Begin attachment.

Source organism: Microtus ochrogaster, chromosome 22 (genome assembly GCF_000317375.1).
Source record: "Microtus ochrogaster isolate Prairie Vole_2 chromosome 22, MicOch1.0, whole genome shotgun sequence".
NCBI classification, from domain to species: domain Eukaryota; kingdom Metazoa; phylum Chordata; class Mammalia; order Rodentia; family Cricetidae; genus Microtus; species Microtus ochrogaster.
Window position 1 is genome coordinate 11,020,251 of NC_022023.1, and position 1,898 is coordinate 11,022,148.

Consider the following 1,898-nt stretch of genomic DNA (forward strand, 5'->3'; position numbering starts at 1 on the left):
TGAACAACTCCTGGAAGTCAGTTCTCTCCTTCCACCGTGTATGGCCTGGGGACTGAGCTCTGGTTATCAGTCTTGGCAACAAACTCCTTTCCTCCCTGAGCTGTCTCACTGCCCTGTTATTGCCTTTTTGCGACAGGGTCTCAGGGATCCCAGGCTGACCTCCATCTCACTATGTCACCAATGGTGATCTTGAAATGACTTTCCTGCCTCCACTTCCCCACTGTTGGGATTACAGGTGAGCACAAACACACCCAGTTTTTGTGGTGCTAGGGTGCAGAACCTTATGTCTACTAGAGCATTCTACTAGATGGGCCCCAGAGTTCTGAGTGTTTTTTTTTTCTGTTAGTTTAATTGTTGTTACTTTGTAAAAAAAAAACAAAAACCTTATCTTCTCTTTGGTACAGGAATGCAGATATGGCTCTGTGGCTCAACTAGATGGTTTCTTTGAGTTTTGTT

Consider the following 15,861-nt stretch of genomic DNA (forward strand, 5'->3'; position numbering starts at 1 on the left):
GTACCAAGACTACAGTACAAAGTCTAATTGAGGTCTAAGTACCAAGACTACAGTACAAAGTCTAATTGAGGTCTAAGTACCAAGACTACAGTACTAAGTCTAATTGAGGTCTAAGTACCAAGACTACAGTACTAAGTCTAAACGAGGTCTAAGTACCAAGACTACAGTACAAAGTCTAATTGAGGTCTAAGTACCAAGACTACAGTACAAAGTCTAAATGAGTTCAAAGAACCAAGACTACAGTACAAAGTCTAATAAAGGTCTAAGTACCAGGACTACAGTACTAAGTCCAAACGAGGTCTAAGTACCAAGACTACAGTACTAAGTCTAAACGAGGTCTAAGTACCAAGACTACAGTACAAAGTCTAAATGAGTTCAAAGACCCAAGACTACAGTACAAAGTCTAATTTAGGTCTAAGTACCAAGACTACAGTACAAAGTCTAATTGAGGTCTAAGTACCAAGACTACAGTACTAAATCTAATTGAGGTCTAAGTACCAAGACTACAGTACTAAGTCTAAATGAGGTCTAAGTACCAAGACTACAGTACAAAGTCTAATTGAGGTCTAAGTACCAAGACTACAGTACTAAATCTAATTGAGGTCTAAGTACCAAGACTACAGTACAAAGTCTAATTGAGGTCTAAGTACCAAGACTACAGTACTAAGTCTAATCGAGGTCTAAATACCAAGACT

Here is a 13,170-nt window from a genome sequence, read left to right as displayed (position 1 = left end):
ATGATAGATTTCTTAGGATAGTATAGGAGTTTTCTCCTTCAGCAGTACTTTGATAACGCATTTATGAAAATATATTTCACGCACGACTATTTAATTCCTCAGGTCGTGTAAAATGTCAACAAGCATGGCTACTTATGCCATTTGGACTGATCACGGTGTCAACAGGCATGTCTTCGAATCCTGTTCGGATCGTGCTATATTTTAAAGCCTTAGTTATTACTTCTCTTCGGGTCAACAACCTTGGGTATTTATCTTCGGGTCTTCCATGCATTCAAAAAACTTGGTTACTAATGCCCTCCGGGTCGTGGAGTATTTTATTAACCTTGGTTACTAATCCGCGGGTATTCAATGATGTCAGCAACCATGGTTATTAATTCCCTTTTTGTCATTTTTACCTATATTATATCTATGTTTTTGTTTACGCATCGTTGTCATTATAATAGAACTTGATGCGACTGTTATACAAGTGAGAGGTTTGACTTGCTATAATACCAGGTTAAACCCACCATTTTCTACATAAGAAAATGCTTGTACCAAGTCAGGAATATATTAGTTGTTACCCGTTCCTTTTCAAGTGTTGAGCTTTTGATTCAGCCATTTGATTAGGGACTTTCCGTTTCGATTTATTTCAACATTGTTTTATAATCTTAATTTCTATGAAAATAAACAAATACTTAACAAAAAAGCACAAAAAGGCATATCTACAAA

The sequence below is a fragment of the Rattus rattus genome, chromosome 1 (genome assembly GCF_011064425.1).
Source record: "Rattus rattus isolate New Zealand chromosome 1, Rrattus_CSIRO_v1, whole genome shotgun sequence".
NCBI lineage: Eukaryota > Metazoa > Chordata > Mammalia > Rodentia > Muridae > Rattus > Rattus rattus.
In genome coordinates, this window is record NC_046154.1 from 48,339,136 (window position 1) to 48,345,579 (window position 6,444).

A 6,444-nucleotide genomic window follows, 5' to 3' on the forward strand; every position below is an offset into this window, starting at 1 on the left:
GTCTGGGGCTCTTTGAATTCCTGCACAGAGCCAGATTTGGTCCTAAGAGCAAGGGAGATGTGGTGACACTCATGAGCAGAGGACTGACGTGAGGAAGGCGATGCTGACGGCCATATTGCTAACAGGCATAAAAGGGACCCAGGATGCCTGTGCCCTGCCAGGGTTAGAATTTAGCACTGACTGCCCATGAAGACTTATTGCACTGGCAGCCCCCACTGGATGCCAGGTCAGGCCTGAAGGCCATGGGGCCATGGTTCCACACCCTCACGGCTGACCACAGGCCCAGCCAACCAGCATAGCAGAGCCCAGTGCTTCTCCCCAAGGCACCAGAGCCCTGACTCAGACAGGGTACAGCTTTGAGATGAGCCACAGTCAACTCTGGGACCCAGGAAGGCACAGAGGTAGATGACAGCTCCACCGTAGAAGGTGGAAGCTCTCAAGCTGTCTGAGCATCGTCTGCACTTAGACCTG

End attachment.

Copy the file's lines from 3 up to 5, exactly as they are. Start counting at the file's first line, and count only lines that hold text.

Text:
NCBI classification, from domain to species: domain Eukaryota; kingdom Metazoa; phylum Chordata; class Mammalia; order Rodentia; family Cricetidae; genus Microtus; species Microtus ochrogaster.
Window position 1 is genome coordinate 11,020,251 of NC_022023.1, and position 1,898 is coordinate 11,022,148.

Consider the following 1,898-nt stretch of genomic DNA (forward strand, 5'->3'; position numbering starts at 1 on the left):